Where Is the Debate Over Attacking North Korea?
Dan Drezner warns about the increasing chances of a war with North Korea:
The message I heard was clear. Trump officials working on North Korea have developed the odd consensus that Pyongyang will use its nuclear arsenal to attempt a forcible reunification with South Korea. And if that is the goal, then time is running out for military options that would stop that from happening. In other words, I heard the exact same things as Osnos and Schake. The Trump national security team seems convinced that North Korea cannot be deterred, and war is the inevitable outcome.
What is equally disturbing is the lack of public debate on this question. Say what you will about Operation Iraqi Freedom, but the Bush administration took seven months between talking about it and doing it. In that time, administration officials secured congressional authorization and tried to do the same at the United Nations Security Council. There was also a vigorous public debate on the question. With North Korea right now, there is a lot of chatter but no visible debate. Indeed, if the Trump team is leaning toward a preventive attack, a debate is the last thing officials want, for tactical reasons. It is impossible to have a public debate about a surprise military strike.
There has been a noticeable lack of debate over attacking North Korea, but administration officials have been anything but coy about the possibility that they might do this. McMaster has been claiming for months that North Korea can’t be deterred and has repeatedly suggestedpreventive war as an alternative. He just said so again earlier this month. Trump has publicly emphasized the administration’s view that the North Korean regime isn’t rational. During his belligerent U.N. speech, he said, “Rocket Man is on a suicide mission.” If the U.S. does attack North Korea, it won’t be coming as much of a surprise to anyone at this point.
These very obvious signals from top administration figures have been ignored as much as they have because most people covering Trump have stopped taking Trump’s bluster and threats seriously. Many people opposed to the Trump administration are still wrongly assuming that Trump’s many generals will rein him in and keep him from doing anything truly insane. The sheer insanity of attacking North Korea has also made it seem like something that not even someone as reckless as Trump would do.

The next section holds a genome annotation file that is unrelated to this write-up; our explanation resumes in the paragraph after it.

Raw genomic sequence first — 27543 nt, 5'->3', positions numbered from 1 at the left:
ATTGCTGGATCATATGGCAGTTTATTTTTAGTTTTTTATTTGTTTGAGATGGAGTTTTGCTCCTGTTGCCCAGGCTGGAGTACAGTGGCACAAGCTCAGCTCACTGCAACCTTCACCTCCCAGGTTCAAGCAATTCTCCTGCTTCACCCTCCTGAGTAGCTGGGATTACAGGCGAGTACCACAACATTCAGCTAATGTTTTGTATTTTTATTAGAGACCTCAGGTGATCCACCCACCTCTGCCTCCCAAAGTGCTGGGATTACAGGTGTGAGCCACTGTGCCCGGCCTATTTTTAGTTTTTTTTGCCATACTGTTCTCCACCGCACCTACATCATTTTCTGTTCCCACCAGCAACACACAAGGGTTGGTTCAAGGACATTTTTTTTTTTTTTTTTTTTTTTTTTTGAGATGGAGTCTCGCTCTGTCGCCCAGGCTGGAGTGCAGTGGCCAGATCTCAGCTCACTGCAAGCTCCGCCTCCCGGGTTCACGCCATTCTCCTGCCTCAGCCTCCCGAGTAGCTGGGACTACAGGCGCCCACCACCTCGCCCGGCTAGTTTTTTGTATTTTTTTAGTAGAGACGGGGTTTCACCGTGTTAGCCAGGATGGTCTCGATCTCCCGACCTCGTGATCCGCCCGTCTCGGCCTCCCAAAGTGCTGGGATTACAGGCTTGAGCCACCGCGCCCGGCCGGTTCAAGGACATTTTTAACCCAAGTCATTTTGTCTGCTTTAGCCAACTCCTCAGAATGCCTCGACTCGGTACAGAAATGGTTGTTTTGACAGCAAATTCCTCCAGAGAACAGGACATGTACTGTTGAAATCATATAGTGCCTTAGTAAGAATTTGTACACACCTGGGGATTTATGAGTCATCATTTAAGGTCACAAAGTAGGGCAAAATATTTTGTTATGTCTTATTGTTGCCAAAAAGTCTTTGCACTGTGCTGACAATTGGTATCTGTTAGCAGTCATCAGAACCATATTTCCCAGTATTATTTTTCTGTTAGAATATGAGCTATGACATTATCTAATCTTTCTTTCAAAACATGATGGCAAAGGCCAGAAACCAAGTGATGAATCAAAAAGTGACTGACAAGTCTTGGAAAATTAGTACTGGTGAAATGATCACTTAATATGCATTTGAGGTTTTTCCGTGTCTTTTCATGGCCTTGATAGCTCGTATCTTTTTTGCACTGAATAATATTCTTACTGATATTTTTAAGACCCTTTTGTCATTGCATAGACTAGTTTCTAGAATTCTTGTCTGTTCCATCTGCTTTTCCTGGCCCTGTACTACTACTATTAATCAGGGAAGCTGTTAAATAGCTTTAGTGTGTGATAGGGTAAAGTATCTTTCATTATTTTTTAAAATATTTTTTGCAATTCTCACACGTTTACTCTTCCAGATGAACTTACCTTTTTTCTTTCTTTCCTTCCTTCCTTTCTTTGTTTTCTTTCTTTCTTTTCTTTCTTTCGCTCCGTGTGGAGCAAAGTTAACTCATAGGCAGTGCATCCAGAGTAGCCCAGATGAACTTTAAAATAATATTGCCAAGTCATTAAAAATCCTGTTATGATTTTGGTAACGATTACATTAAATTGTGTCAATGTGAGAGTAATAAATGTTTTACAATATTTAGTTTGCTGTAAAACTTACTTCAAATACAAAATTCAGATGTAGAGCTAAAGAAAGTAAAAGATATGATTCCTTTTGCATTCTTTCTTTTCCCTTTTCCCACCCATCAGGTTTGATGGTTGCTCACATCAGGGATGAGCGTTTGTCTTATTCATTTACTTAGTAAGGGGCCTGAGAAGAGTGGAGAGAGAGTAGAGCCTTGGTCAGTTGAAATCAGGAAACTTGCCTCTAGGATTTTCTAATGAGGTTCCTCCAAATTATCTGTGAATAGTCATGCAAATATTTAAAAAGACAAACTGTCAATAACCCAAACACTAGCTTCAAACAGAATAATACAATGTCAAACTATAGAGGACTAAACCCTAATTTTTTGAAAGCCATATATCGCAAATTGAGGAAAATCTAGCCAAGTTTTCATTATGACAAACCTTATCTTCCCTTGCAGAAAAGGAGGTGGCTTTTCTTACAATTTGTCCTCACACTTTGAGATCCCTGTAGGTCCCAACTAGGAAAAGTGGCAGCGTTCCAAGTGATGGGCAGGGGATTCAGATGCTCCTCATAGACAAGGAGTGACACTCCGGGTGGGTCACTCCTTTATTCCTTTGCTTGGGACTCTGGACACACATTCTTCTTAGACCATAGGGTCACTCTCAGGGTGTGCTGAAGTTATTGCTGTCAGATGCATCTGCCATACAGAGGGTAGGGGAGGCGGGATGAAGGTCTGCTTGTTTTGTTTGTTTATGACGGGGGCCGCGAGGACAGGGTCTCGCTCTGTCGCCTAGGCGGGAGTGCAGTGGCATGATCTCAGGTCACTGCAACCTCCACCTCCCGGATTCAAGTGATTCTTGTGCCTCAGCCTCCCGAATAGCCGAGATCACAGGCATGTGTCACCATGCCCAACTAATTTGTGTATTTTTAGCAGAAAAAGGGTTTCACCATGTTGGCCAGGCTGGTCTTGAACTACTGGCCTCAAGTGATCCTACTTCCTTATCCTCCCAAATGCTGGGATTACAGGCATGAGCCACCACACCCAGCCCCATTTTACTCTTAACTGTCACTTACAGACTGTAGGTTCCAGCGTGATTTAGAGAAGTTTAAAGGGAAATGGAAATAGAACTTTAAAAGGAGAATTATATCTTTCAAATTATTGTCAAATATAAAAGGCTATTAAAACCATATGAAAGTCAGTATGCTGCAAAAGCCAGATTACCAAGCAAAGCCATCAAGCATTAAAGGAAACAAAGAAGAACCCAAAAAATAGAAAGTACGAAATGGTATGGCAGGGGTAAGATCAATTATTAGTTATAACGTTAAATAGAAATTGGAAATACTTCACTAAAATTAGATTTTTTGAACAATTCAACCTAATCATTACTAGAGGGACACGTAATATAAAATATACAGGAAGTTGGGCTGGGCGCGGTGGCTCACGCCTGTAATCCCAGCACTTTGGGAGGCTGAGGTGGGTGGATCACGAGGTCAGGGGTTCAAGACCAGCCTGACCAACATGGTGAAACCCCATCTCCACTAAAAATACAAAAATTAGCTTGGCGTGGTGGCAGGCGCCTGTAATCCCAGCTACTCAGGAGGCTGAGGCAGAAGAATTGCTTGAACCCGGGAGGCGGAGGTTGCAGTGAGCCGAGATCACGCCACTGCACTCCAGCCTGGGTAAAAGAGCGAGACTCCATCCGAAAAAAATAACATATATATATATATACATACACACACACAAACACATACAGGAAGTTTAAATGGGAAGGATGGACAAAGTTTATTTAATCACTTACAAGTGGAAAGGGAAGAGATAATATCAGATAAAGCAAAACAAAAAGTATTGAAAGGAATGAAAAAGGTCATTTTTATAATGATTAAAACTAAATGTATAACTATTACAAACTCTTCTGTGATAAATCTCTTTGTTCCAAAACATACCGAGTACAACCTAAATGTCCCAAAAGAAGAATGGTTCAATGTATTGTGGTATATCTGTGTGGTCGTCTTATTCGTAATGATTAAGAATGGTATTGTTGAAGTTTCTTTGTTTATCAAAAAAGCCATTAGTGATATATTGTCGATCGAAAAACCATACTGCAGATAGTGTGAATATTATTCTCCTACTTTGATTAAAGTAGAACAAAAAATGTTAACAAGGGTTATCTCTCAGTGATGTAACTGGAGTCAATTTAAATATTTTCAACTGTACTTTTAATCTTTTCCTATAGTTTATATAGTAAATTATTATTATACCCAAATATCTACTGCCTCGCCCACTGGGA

McMaster’s consistent advocacy for such a reckless North Korea policy should put an end to all that wishful thinking. Trump isn’t being advised to avoid war with North Korea. He isn’t being reined in. Instead, his National Security Advisor is regularly endorsing the very hard-line view that deterrence can’t work. That makes war much more likely, and it is even harder to stop that war from happening when Congress and the public aren’t taking the danger seriously.
One problem is that Congress doesn’t care to do its job of checking the executive. The U.S. has been waging old wars and starting new ones without public or Congressional debate for so long now that it now seems a bit strange to expect that any administration would bother trying to make a public case for attacking another country. When it comes to matters of war, most members of Congress don’t insist on having their say and prefer letting the president do whatever he wants. The costlier a war is likely to be, the less eager members of Congress are to do their duty by debating and voting on it. A war with North Korea would be far costlier for the U.S. and its allies than anything Americans have seen since at least Vietnam. That makes it vital that we have a debate, and it also reminds us why so many of our representatives want to duck that debate.
If we had a debate over attacking North Korea, it would become clear very quickly that the case for war is extremely thin and shoddy. A preventive war can’t be a defensive war by definition, and it isn’t a response to an imminent threat, so there is no justification for it. Attacking North Korea would be just as wrong and strategically disastrous as invading Iraq was, but the devastation it would unleash would be far worse. Preventive war with North Korea would likely bring about the very nuclear catastrophe that it is supposedly trying to avert, and millions would die in a senseless conflict that could have been easily avoided. Launching a preventive war against North Korea would also be a massive violation of the U.N. Charter and international law, and by doing this the U.S. would be guilty of damaging the foundations of the so-called “rules-based order” in spectacular fashion. Supporters of attacking North Korea have no credible case for what they want to do, and so it is all the more alarming that so few people are challenging them in public.